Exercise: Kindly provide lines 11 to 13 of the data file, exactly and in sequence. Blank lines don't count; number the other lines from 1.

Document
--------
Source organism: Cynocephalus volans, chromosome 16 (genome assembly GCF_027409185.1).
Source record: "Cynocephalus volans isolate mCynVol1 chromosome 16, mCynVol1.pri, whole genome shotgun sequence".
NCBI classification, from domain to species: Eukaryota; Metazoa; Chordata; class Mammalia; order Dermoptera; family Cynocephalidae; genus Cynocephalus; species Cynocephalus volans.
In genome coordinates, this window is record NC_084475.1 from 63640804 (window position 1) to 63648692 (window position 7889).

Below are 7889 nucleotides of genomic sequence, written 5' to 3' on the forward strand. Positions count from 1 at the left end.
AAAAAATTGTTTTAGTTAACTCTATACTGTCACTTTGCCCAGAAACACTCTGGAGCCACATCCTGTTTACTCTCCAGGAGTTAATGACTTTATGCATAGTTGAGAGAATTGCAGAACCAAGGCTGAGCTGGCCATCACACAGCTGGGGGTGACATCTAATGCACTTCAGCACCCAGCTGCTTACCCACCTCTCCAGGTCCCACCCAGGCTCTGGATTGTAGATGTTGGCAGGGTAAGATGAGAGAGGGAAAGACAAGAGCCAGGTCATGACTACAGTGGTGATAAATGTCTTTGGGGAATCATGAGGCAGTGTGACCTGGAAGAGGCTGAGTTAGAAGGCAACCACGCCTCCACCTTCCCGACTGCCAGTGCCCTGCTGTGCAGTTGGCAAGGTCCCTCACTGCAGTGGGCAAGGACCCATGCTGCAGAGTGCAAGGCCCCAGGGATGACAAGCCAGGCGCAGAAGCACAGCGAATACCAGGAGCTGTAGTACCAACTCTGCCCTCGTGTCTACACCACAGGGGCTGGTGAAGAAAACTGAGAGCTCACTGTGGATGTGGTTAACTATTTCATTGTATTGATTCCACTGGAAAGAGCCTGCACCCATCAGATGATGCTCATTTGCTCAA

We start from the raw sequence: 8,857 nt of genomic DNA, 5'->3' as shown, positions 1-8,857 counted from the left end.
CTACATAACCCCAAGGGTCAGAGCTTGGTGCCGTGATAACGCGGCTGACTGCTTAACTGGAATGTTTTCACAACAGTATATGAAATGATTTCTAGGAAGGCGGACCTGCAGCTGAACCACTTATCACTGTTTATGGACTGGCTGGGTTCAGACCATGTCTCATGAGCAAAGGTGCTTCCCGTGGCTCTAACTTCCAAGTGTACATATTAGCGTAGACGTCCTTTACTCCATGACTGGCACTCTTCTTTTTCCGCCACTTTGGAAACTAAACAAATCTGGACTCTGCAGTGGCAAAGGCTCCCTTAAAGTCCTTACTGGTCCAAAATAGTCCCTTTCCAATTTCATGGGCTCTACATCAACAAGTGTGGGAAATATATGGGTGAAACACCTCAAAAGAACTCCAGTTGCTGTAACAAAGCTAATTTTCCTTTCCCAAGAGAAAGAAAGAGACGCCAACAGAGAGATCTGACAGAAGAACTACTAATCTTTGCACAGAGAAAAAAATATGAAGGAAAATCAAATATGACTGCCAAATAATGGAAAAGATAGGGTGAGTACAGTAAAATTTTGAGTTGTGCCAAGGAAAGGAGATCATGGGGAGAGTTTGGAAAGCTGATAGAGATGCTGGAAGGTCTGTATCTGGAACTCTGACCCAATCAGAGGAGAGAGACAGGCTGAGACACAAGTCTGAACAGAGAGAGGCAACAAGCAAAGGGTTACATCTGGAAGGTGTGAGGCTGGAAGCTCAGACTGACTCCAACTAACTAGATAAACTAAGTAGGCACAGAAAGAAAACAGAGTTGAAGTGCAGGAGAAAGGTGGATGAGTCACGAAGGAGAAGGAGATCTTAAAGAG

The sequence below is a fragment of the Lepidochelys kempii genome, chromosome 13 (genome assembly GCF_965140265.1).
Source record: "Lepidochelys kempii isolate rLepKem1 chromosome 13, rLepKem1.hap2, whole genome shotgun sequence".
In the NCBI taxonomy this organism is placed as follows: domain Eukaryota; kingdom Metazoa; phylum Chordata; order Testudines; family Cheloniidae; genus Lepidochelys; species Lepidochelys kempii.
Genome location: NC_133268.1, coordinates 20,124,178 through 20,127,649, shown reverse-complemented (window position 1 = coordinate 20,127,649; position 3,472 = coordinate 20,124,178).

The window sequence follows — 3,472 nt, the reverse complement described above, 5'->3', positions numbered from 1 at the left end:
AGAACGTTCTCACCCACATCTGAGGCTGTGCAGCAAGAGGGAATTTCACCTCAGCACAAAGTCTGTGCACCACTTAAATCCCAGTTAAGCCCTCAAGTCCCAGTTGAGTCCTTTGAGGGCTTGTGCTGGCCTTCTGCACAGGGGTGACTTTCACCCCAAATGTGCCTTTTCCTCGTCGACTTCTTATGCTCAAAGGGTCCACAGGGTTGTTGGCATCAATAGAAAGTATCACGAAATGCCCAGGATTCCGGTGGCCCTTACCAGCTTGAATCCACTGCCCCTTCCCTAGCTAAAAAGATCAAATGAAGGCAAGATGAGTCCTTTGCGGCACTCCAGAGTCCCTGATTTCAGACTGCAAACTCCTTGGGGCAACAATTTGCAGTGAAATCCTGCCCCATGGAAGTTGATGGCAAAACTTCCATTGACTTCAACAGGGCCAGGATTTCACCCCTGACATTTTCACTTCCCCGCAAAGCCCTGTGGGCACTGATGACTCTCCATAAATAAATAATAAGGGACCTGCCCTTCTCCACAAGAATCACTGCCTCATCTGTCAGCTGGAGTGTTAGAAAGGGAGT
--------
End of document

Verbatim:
In the NCBI taxonomy this organism is placed as follows: domain Eukaryota; kingdom Metazoa; phylum Chordata; order Testudines; family Cheloniidae; genus Lepidochelys; species Lepidochelys kempii.
Genome location: NC_133268.1, coordinates 20,124,178 through 20,127,649, shown reverse-complemented (window position 1 = coordinate 20,127,649; position 3,472 = coordinate 20,124,178).

The window sequence follows — 3,472 nt, the reverse complement described above, 5'->3', positions numbered from 1 at the left end: